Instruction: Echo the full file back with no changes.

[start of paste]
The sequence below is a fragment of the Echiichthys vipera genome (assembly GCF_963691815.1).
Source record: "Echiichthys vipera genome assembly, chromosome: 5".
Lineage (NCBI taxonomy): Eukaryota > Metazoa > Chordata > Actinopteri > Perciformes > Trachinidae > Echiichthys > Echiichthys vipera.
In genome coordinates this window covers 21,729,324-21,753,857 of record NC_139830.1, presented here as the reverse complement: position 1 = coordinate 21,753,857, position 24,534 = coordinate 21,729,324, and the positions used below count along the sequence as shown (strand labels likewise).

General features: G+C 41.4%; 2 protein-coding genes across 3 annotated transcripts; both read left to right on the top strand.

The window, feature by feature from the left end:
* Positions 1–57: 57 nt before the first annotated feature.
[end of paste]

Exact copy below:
The sequence below is a fragment of the Echiichthys vipera genome (assembly GCF_963691815.1).
Source record: "Echiichthys vipera genome assembly, chromosome: 5".
Lineage (NCBI taxonomy): Eukaryota > Metazoa > Chordata > Actinopteri > Perciformes > Trachinidae > Echiichthys > Echiichthys vipera.
In genome coordinates this window covers 21,729,324-21,753,857 of record NC_139830.1, presented here as the reverse complement: position 1 = coordinate 21,753,857, position 24,534 = coordinate 21,729,324, and the positions used below count along the sequence as shown (strand labels likewise).

General features: G+C 41.4%; 2 protein-coding genes across 3 annotated transcripts; both read left to right on the top strand.

The window, feature by feature from the left end:
* Positions 1–57: 57 nt before the first annotated feature.